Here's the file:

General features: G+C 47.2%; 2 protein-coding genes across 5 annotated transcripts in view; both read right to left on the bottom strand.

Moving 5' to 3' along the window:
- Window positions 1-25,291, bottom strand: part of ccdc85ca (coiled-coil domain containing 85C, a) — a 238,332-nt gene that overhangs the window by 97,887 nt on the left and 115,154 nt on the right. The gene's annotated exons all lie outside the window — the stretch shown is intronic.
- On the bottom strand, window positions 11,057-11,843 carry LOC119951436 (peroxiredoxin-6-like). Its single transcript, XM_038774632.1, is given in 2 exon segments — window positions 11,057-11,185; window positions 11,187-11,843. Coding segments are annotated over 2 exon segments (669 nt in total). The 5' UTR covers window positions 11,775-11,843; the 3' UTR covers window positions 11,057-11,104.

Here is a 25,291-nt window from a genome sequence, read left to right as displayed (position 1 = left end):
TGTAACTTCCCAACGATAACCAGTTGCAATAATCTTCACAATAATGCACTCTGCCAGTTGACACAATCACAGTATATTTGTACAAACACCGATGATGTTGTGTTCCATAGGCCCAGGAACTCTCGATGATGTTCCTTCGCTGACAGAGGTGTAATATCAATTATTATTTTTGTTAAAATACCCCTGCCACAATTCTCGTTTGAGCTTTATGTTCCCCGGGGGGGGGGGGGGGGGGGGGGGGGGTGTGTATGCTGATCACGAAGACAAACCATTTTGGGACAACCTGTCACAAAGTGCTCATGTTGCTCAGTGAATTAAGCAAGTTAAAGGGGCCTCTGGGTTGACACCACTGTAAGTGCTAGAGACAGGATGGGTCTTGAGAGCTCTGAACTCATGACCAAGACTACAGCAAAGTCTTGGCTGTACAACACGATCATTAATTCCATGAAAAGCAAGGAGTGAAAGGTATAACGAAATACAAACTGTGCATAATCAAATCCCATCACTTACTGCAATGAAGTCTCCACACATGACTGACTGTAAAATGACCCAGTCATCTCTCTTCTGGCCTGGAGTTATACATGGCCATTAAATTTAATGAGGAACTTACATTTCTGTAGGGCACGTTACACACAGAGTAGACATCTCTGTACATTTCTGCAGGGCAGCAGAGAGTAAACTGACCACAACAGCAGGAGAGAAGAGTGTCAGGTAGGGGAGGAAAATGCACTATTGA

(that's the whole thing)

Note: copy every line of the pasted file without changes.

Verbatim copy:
General features: G+C 47.2%; 2 protein-coding genes across 5 annotated transcripts in view; both read right to left on the bottom strand.

Moving 5' to 3' along the window:
- Window positions 1-25,291, bottom strand: part of ccdc85ca (coiled-coil domain containing 85C, a) — a 238,332-nt gene that overhangs the window by 97,887 nt on the left and 115,154 nt on the right. The gene's annotated exons all lie outside the window — the stretch shown is intronic.
- On the bottom strand, window positions 11,057-11,843 carry LOC119951436 (peroxiredoxin-6-like). Its single transcript, XM_038774632.1, is given in 2 exon segments — window positions 11,057-11,185; window positions 11,187-11,843. Coding segments are annotated over 2 exon segments (669 nt in total). The 5' UTR covers window positions 11,775-11,843; the 3' UTR covers window positions 11,057-11,104.

Here is a 25,291-nt window from a genome sequence, read left to right as displayed (position 1 = left end):
TGTAACTTCCCAACGATAACCAGTTGCAATAATCTTCACAATAATGCACTCTGCCAGTTGACACAATCACAGTATATTTGTACAAACACCGATGATGTTGTGTTCCATAGGCCCAGGAACTCTCGATGATGTTCCTTCGCTGACAGAGGTGTAATATCAATTATTATTTTTGTTAAAATACCCCTGCCACAATTCTCGTTTGAGCTTTATGTTCCCCGGGGGGGGGGGGGGGGGGGGGGGGGGTGTGTATGCTGATCACGAAGACAAACCATTTTGGGACAACCTGTCACAAAGTGCTCATGTTGCTCAGTGAATTAAGCAAGTTAAAGGGGCCTCTGGGTTGACACCACTGTAAGTGCTAGAGACAGGATGGGTCTTGAGAGCTCTGAACTCATGACCAAGACTACAGCAAAGTCTTGGCTGTACAACACGATCATTAATTCCATGAAAAGCAAGGAGTGAAAGGTATAACGAAATACAAACTGTGCATAATCAAATCCCATCACTTACTGCAATGAAGTCTCCACACATGACTGACTGTAAAATGACCCAGTCATCTCTCTTCTGGCCTGGAGTTATACATGGCCATTAAATTTAATGAGGAACTTACATTTCTGTAGGGCACGTTACACACAGAGTAGACATCTCTGTACATTTCTGCAGGGCAGCAGAGAGTAAACTGACCACAACAGCAGGAGAGAAGAGTGTCAGGTAGGGGAGGAAAATGCACTATTGA